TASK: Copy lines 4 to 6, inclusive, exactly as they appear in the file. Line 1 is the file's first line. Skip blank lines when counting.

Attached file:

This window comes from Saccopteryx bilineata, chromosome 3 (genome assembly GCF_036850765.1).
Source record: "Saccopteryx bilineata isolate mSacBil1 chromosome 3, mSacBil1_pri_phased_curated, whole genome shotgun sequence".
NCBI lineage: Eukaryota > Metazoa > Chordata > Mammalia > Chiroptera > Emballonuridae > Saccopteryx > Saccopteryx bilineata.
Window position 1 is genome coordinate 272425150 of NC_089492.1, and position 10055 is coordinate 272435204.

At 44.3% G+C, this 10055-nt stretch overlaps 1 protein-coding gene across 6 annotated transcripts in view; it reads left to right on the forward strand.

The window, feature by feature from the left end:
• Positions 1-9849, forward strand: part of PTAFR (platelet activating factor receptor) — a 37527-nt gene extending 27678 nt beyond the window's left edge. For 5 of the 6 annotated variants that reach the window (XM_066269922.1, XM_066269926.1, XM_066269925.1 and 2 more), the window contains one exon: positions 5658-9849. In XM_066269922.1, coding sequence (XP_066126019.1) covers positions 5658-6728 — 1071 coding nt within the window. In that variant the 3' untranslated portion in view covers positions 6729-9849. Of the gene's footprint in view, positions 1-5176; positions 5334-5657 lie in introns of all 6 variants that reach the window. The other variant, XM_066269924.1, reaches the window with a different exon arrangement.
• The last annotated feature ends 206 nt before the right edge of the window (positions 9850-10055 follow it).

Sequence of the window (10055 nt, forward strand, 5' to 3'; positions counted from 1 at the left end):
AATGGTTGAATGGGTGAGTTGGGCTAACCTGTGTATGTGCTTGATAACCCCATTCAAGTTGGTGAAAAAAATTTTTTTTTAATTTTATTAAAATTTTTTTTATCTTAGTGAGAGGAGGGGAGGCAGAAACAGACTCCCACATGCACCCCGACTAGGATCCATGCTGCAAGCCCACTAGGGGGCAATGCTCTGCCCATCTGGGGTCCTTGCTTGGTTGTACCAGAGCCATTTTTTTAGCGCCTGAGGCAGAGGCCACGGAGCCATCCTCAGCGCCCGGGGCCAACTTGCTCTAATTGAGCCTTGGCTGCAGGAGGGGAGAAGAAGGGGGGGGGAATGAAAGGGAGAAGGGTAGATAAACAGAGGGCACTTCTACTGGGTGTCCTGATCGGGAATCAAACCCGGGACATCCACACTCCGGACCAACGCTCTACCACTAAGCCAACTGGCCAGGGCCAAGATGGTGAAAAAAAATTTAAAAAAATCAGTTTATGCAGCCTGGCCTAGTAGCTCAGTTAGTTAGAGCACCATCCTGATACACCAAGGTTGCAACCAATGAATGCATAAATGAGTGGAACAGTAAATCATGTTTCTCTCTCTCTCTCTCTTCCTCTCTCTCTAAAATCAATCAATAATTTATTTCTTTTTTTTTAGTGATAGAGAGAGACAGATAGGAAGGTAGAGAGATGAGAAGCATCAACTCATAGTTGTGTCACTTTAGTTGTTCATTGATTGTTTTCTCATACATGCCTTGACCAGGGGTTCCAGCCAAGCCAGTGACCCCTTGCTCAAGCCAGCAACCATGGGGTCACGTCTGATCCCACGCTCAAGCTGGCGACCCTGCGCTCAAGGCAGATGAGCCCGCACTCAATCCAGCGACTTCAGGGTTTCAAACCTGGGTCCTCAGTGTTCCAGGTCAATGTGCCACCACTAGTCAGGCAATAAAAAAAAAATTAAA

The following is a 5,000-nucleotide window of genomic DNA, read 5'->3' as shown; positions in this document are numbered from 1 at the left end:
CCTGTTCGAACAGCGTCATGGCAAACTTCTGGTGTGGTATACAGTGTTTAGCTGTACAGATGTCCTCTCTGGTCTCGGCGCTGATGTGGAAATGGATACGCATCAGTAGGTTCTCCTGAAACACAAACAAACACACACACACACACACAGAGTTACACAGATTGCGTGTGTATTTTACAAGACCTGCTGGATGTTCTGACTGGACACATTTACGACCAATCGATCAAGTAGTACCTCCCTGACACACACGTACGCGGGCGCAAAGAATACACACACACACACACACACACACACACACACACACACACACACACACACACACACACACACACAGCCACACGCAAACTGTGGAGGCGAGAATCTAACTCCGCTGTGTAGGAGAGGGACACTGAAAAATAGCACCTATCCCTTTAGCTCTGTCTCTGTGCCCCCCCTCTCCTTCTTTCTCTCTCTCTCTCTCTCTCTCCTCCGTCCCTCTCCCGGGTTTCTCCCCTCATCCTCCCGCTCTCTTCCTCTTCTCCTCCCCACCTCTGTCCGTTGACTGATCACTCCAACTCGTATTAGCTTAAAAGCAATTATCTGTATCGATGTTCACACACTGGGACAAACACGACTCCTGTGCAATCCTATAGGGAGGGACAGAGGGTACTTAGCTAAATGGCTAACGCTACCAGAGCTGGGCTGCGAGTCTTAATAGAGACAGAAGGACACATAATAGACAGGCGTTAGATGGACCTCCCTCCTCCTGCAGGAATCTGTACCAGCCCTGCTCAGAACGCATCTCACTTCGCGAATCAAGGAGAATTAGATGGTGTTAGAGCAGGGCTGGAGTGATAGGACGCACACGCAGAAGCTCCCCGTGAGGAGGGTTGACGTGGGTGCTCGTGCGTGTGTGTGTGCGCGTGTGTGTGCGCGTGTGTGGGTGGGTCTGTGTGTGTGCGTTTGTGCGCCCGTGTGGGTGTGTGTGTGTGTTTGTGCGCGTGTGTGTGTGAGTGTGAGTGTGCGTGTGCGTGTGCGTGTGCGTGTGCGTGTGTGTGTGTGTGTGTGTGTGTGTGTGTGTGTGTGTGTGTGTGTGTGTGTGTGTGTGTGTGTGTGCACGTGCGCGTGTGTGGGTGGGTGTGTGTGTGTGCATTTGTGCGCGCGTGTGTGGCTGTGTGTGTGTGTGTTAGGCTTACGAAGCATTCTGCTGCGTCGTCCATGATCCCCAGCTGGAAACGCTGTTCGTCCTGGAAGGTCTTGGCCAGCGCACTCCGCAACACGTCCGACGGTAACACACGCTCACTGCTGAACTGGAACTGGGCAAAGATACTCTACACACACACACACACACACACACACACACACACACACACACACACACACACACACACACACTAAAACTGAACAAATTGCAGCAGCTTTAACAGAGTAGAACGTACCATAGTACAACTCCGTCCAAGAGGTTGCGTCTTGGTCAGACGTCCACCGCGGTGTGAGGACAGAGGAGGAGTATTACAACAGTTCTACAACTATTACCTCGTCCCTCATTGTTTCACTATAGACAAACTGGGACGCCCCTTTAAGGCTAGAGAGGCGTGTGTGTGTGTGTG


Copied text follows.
Window position 1 is genome coordinate 272425150 of NC_089492.1, and position 10055 is coordinate 272435204.

At 44.3% G+C, this 10055-nt stretch overlaps 1 protein-coding gene across 6 annotated transcripts in view; it reads left to right on the forward strand.

The window, feature by feature from the left end: